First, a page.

As all of you know by now, Eddie was a part-time local politician, and for a while was head of the New York County Democratic Party.  Boss Eddie, as some of us called him, even once ran for Mayor in the primaries.  He joined the considerable list of Paul Weiss partners who lost or abandoned contests for such elective posts as Mayor, United States Senator, and Governor.  I always voted for all my partners, but I confess the candidates fell into two categories: those whom I selfishly hoped would lose, and therefore remain my partners, and then there was category two.  I am pleased to report that Eddie was in the first category.

His lack of an official government role did not prevent him from proposing legislative solutions to intractable social problems.  The one I remember best was during the tempestuous 60”s, when flag-burning was a serious legal and social issue. While Eddie always smiled when discussing his proposal, I could never be sure whether he was serious or not.  I suspect he did not know either.  

His idea was simple:   With due deference to both Constitutional requirements and patriotic fervor, Eddie proposed that the New York Legislature amend its Penal Code so that in any prosecution for misdemeanor assault, the accused would have available as an affirmative defense that the punch in the nose that was the gravamen of the criminal charge occurred while the victim was in the process of burning an American flag.

Eddie and I were personal friends. We took our children skiing together --(Greg and Emily, I am not sure you remember this...it was in Aspen, and my children Jesse and Liz were your roommates.)  Later that year, Eddie offered me (and I accepted for a brief period of time) a bedroom in his East Side townhouse when there continued to be a confluence of our hiatuses between wives. I am not sure either of us did much to solve the other’s problems, but the company was a balm.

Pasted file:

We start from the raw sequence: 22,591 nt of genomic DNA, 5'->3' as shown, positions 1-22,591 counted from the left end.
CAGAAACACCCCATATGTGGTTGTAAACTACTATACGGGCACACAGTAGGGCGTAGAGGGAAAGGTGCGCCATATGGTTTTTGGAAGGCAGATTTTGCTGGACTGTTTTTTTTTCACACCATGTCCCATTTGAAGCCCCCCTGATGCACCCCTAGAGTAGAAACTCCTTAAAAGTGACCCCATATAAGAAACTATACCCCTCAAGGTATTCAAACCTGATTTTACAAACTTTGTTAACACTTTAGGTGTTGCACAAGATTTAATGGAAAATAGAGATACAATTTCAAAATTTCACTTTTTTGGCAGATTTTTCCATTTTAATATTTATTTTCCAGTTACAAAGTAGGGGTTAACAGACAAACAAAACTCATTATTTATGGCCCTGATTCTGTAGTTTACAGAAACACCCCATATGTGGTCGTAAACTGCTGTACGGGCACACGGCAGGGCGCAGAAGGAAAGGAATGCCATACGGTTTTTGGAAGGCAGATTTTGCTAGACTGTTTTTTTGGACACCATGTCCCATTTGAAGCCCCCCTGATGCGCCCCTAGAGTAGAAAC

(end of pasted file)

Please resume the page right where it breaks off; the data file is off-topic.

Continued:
By the way, did you know that Eddie, for many years, had a July 4th party at his summer home in Bridgehampton? Aside from the excellent food and drink, he fostered the practice of each partygoer reading aloud a sentence or two from the Declaration of Independence.  The round robin continued until the entire document was read.  For some time I adopted that practice at our July Fourth family dinner table. I recommend it to you.

How to sum up Eddie’s life and career?

Eddie was the consummate professional. He had intelligence, skill, and charm.  He was somebody you wanted to work with and to have a drink with.  Happily for me, I had the opportunity to do both.

This son of an Armenian rug merchant typified what we have come to call the Greatest Generation:  A list of Costikyan descriptors might include:

Citizen
Parent
Soldier
Political Leader
Lawyer
Counselor
Mentor,
Partner
Friend.

He had a lasting influence on this City, this firm, and on me.  All of us who knew him are his beneficiaries.